Three steps to writing an academic essay:
Write a good thesis statement
The thesis statement is crucial to the success of your essay. If you get it right, the essay will flow. If you don't, you'll know something is wrong, and you won't be able to write a clear argument. Your tutor will notice, and your essay won't get the credit that your ideas may deserve.
What does the thesis statement do?
- It gives the germ or embryo of your argument. Everything that you will develop in your essay is already potentially there, in your thesis statement. The thesis statement is like an envelope that contains the whole of the rest of your argument, folded up and hidden.
- It therefore gives you the guidance you need on how to structure your essay. The argument is already potentially there, because you've done the preparation — you just have to unravel it.
- It also gives your reader the confidence that you know your topic and have an end in view. It helps the reader understand your line of argument. They can go back to it and refresh their concept of what you are trying to prove.
A thesis statement is like a signpost to the reader. It indicates your argument and tells your reader where the essay will be going. It doesn't usually outline the whole journey (i.e. give all the points of the argument). It points the reader in the right direction. It is like a railway announcement that just gives the train destination, and not every station on the route.
Where is the thesis statement placed?
The thesis statement usually goes at the end of the first paragraph. It concludes the introduction to your essay, and leads the reader into the argument. Take, for example, the the first paragraph of a recent report on the experience of joint honours students (Hodgson, 2011):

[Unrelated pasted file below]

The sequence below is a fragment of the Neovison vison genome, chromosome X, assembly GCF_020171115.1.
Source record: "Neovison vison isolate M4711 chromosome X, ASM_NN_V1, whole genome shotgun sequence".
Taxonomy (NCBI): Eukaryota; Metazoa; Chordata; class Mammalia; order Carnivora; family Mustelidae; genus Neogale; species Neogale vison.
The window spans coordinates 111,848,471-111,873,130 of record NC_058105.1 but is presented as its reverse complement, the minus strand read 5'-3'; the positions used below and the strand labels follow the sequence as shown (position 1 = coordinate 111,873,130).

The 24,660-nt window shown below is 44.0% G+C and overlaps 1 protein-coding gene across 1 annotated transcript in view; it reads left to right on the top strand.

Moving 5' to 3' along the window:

Approximately one-fifth of undergraduate university students of English in the UK currently study the subject as part of a joint honours course. This figure does not include students who study English Literature alongside other varieties of English (such as Language study or Creative Writing). According to statistics derived from the 2010 National Student Survey, the most popular disciplines with which English Studies are combined include History (17%), TeacherTraining (16%), Drama (10%), and Philosophy (7%). We have little direct evidence about the experience of these students: how they come to embark on joint honours study, what benefits they may gain, and what difficulties they may encounter.
You will see that the last sentence — the thesis statement — makes clear to the reader (and to the writer) what the rest of the article will explain and illustrate. It will deal with how students come to take joint honours, the benefits of their study, and the difficulties they may find.
It is often useful, as I did in this example, to write a three-part thesis — to give three aspects that your essay will develop.
For further examples of what a good thesis statement looks like, read the introductory paragraph of a few journal articles. And use the examples given on this website.
It is now time to look more closely at the introductory paragraph as a whole.